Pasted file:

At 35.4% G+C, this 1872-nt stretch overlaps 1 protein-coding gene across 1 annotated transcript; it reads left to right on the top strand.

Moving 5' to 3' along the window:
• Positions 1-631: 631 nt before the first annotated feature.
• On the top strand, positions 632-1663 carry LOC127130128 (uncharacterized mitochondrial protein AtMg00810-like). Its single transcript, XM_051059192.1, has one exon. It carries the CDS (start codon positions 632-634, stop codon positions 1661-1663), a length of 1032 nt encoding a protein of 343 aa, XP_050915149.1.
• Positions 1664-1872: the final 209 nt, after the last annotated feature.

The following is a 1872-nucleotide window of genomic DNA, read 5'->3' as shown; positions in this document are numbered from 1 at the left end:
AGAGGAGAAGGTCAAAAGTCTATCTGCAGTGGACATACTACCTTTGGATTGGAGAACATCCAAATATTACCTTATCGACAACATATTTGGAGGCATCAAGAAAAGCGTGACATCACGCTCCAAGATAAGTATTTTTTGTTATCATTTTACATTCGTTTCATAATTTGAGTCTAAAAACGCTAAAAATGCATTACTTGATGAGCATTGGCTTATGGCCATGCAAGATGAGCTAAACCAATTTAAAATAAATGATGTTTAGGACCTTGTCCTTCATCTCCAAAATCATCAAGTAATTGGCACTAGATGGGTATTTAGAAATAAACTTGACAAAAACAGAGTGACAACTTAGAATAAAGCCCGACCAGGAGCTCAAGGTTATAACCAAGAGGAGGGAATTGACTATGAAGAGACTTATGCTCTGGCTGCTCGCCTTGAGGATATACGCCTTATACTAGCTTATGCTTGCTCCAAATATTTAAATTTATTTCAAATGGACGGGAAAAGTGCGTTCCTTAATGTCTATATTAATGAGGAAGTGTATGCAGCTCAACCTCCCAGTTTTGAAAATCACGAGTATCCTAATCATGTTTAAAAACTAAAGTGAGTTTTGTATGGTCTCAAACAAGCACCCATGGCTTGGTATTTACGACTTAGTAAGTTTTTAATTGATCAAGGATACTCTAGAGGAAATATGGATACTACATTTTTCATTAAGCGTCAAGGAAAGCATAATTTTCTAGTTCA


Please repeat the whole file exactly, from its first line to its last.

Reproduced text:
At 35.4% G+C, this 1872-nt stretch overlaps 1 protein-coding gene across 1 annotated transcript; it reads left to right on the top strand.

Moving 5' to 3' along the window:
• Positions 1-631: 631 nt before the first annotated feature.
• On the top strand, positions 632-1663 carry LOC127130128 (uncharacterized mitochondrial protein AtMg00810-like). Its single transcript, XM_051059192.1, has one exon. It carries the CDS (start codon positions 632-634, stop codon positions 1661-1663), a length of 1032 nt encoding a protein of 343 aa, XP_050915149.1.
• Positions 1664-1872: the final 209 nt, after the last annotated feature.

The following is a 1872-nucleotide window of genomic DNA, read 5'->3' as shown; positions in this document are numbered from 1 at the left end:
AGAGGAGAAGGTCAAAAGTCTATCTGCAGTGGACATACTACCTTTGGATTGGAGAACATCCAAATATTACCTTATCGACAACATATTTGGAGGCATCAAGAAAAGCGTGACATCACGCTCCAAGATAAGTATTTTTTGTTATCATTTTACATTCGTTTCATAATTTGAGTCTAAAAACGCTAAAAATGCATTACTTGATGAGCATTGGCTTATGGCCATGCAAGATGAGCTAAACCAATTTAAAATAAATGATGTTTAGGACCTTGTCCTTCATCTCCAAAATCATCAAGTAATTGGCACTAGATGGGTATTTAGAAATAAACTTGACAAAAACAGAGTGACAACTTAGAATAAAGCCCGACCAGGAGCTCAAGGTTATAACCAAGAGGAGGGAATTGACTATGAAGAGACTTATGCTCTGGCTGCTCGCCTTGAGGATATACGCCTTATACTAGCTTATGCTTGCTCCAAATATTTAAATTTATTTCAAATGGACGGGAAAAGTGCGTTCCTTAATGTCTATATTAATGAGGAAGTGTATGCAGCTCAACCTCCCAGTTTTGAAAATCACGAGTATCCTAATCATGTTTAAAAACTAAAGTGAGTTTTGTATGGTCTCAAACAAGCACCCATGGCTTGGTATTTACGACTTAGTAAGTTTTTAATTGATCAAGGATACTCTAGAGGAAATATGGATACTACATTTTTCATTAAGCGTCAAGGAAAGCATAATTTTCTAGTTCA